06 Nov: Active Directory, Dynamic DNS and Linux Clients

In mixed environments, it's common for Linux clients to use Active Directory for authentication and user lookup. There's a number of ways to do this, but these days sssd with it's AD provider is usually the easiest option. This post however isn't specifically about joining a Linux client to your AD domain, but about how DNS is often handled. Many Windows environments use dynamic DNS (RFC 2136) to allow clients to register their own DNS forward and reverse lookups (A and PTR records). In a Windows DNS server, the options for this are: Both Windows and sssd-ad Linux clients are automatically configured to participate in dynamic DNS transparently, and both can operate with any of the above options. For Linux clients,the method for joining (Samba for older distros, adcli for newer) does the initial registration. When joining you'll see an error printed if dynamic DNS updates aren't enabled on the server side. You can just ignore this if you know this is expected, or you can disable updates, for example in Samba:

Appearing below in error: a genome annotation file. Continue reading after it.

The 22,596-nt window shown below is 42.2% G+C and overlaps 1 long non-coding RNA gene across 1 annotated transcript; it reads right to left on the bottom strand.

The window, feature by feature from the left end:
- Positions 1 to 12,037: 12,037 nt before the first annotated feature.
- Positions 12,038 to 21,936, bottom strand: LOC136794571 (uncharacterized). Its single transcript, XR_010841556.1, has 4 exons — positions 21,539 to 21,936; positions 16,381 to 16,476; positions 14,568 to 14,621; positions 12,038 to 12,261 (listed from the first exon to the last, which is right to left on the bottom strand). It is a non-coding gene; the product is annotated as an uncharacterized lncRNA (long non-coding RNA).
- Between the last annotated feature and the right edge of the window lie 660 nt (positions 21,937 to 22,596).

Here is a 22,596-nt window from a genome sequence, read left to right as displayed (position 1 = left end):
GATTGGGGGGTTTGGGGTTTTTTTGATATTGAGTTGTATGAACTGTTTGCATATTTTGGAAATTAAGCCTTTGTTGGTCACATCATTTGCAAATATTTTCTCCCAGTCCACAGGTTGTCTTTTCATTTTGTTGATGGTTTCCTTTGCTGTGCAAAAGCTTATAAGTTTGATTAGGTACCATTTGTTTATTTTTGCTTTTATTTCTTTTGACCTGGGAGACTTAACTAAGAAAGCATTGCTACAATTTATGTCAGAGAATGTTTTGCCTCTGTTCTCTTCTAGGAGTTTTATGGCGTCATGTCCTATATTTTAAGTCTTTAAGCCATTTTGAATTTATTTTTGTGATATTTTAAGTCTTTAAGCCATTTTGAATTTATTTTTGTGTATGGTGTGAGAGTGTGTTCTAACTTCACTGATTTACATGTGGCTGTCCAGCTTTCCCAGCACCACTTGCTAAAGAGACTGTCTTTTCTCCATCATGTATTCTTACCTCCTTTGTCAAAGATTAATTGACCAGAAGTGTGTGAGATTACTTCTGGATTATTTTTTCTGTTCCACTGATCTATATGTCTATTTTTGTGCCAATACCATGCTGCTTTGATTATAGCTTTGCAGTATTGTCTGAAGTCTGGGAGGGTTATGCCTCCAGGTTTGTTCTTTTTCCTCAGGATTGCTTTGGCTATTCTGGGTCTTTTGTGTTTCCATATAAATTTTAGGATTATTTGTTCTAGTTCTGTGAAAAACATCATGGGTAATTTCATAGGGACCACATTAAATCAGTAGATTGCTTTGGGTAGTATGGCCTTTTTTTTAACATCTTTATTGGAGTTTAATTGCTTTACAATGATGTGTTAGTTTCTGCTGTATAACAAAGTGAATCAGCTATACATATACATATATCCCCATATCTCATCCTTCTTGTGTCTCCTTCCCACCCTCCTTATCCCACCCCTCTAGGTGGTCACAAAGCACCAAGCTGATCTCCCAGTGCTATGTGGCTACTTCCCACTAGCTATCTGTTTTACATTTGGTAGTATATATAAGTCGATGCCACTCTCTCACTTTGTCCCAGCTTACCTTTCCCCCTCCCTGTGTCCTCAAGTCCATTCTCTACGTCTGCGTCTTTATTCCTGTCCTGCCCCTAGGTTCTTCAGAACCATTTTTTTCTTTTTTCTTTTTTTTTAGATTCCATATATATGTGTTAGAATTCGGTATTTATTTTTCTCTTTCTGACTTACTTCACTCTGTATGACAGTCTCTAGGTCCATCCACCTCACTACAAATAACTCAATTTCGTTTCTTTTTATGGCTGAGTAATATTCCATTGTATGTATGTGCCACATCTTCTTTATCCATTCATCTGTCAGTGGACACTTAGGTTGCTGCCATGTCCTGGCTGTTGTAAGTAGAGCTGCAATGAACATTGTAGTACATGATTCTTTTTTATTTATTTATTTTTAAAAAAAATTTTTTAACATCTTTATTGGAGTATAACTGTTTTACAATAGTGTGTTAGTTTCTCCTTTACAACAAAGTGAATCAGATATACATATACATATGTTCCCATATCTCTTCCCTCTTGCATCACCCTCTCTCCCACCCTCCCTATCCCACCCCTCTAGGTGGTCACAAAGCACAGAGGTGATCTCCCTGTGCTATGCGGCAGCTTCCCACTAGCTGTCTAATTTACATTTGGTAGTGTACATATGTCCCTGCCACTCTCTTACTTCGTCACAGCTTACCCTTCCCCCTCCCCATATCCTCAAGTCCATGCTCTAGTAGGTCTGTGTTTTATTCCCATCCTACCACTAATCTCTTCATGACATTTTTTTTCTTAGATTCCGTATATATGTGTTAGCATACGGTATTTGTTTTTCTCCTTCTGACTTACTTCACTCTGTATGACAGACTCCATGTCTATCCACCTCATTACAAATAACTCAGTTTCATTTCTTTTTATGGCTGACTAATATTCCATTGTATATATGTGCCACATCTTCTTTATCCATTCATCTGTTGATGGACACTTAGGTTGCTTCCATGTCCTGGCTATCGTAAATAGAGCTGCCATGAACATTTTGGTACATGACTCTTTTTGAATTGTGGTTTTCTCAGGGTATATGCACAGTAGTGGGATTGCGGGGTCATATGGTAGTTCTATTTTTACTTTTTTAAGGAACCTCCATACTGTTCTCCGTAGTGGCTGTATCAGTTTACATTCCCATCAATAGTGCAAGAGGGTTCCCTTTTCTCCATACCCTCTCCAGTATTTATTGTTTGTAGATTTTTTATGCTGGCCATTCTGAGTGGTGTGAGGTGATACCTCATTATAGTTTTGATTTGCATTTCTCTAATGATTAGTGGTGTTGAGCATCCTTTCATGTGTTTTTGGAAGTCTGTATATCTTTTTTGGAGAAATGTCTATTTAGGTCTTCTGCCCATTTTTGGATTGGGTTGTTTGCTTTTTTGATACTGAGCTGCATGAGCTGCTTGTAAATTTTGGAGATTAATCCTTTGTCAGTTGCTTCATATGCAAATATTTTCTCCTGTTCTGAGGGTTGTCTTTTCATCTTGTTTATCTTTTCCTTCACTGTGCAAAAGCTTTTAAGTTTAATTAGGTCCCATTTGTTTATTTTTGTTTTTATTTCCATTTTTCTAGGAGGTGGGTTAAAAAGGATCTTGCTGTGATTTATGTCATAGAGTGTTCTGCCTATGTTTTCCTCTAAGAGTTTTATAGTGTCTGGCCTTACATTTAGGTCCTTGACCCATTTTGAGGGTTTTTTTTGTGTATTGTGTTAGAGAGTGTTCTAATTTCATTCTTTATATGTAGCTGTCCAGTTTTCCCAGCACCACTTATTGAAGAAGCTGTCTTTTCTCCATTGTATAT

allow dns updates = disabled
You might also want to ensure that when registering address, only the main interface for the server is added to DNS:
interfaces = eth0
bind interfaces only = yes
In this situation, Samba is only being used to join the domain. Once joined sssd is responsible for maintaining the dynamic DNS entry, for example if the IP or hostname changes. sssd also refreshes the record to update it's "record time stamp" every 24 hours by default in case "scavenging" is enabled on the DNS server, meaning that records that haven't been updated within a defined time get removed. Of course if you don't want sssd to do dynmaic DNS updates, you can disable it with:
dyndns_update = True
Everything should work without any special configuration, but some other options are available (see sssd-ad (5) ):
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